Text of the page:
In the same example, if the fee was spread over two years and the executor’s regular employment income was unchanged, the additional taxes over the two years would be about $29,900 based on the additional income being taxed at marginal rates of up to 38.3 per cent. It’s a difference of about $3,400.
“You need to consider whether the amount of taxes saved is really worth waiting a whole year,” he says.
Seniors who receive executor fees also risk having their OAS clawed back if the amount puts their income over the annual threshold, which is $86,912 for 2023. Mr. Erez says a senior would have to report about $142,000 in net income in 2023 to lose all of their OAS. He notes full OAS benefits for someone who starts collecting it at age 65 is currently $691 a month, or $8,292 a year.
“You need to put it into perspective,” he says. “If you’re getting an executor fee that’s significantly higher than $8,000, you may not lose sleep over losing your OAS that year.”
Executors and beneficiaries
Executors don’t have to take compensation for their services, notes Akua Carmichael, an independent wills and estates lawyer in Toronto. In some situations, she says they may be named as a beneficiary and receive a gift from the estate tax-free as beneficiaries generally don’t pay taxes on the gifts they receive.
“However, the language in the will matters,” Ms. Carmichael says.
For example, if the will indicates that the executor is receiving a gift in lieu of payment for helping to manage the estate, the CRA could view the gift as executor compensation, which would then require the executor to pay taxes on the amount. Ms. Carmichael says a gift in a will to an executor is presumed to be made in lieu of executor compensation.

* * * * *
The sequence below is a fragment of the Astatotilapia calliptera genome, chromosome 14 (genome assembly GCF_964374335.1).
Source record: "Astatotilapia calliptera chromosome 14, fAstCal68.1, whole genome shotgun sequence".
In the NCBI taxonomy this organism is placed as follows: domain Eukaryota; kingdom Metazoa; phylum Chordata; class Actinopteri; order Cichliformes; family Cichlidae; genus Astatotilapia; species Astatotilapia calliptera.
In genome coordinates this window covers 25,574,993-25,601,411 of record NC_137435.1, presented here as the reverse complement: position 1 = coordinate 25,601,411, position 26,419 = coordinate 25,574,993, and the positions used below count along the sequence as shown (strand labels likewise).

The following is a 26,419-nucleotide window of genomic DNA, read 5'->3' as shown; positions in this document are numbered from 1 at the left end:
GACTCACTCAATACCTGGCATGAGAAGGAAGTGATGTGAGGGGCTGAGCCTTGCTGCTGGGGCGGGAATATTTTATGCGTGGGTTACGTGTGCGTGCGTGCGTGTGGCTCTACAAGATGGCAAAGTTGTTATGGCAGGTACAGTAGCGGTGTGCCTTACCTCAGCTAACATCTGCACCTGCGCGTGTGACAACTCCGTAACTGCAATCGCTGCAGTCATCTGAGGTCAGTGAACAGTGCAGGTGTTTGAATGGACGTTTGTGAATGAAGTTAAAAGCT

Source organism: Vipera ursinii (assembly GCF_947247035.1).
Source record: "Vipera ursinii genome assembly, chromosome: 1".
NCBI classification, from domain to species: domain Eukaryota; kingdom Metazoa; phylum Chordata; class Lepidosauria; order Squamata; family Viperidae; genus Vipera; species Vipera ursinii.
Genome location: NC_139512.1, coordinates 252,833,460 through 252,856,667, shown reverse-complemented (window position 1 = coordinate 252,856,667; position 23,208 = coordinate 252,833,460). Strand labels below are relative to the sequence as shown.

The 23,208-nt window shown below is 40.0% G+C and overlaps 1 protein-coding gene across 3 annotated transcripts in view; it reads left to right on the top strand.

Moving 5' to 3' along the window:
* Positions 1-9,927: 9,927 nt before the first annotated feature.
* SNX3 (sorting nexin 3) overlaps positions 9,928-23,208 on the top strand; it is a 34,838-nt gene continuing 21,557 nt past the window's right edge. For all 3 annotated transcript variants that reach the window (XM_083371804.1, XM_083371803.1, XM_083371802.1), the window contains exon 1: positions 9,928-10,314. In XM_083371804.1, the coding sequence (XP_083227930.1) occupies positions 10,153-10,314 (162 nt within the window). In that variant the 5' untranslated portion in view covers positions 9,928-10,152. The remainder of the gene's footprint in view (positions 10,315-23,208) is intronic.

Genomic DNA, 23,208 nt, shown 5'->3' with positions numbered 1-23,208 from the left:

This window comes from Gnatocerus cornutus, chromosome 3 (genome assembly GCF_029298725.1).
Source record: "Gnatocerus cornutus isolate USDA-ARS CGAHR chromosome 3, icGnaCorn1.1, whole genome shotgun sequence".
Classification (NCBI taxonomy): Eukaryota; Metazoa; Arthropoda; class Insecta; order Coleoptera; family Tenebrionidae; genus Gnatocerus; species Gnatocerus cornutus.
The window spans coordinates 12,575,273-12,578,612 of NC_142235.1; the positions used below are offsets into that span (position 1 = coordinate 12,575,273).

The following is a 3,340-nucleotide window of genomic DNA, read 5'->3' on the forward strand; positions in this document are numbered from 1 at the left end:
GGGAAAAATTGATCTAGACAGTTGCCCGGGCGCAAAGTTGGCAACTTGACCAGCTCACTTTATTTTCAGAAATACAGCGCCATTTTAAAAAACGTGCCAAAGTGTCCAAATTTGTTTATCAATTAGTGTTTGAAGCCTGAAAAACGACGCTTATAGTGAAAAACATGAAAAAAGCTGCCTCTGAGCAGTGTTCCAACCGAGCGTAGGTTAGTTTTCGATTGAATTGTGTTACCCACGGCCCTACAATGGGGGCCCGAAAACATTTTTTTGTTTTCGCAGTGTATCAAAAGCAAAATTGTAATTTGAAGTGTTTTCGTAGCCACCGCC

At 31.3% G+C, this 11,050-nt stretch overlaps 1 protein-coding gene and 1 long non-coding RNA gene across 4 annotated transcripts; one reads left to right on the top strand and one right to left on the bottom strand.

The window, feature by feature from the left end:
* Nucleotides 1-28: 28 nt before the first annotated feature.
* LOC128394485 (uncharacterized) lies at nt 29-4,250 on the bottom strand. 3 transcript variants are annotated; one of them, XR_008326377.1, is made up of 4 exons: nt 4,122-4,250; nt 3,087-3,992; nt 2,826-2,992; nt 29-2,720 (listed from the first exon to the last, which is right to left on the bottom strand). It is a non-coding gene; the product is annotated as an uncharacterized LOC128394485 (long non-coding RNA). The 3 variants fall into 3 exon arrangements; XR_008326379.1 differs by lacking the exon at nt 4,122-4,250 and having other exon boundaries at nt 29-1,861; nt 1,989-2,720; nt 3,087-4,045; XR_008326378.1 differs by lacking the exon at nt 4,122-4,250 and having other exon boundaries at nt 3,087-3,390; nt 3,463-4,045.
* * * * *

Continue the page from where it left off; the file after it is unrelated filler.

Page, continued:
However, she adds that the presumption could be overcome with a “gift over” clause, which transfers the gift to another person such as the executor’s spouse or child if the executor passes away before the testator.
“This clause suggests the gift wasn’t given solely for the services provided as an executor,” she says. “It makes for a stronger argument that the amount was a gift.”
Ms. Carmichael says another issue to be aware of with making the executor a beneficiary is that they could still claim executor compensation. However, it would be subject to income tax.
Planning for the extra income
Janine Guenther, president of Vancouver-based Dixon Mitchell Investment Counsel, says advisors can help testators structure their wills to lessen the tax burden for executors.
“I like to help clients plan for this eventuality by being very frank with their executors ahead of time as to the size of the estate and the compensation they should expect to receive,” she says.
For example, if a testator is close to dying or has a terminal illness, Ms. Guenther says they might want to give their executor a financial gift before they die. They could then have the executor take a smaller or no fee.
“There’s a lot you can do before the estate falls in,” she says. “The more you plan and communicate with your executor, the fewer surprises there will be.”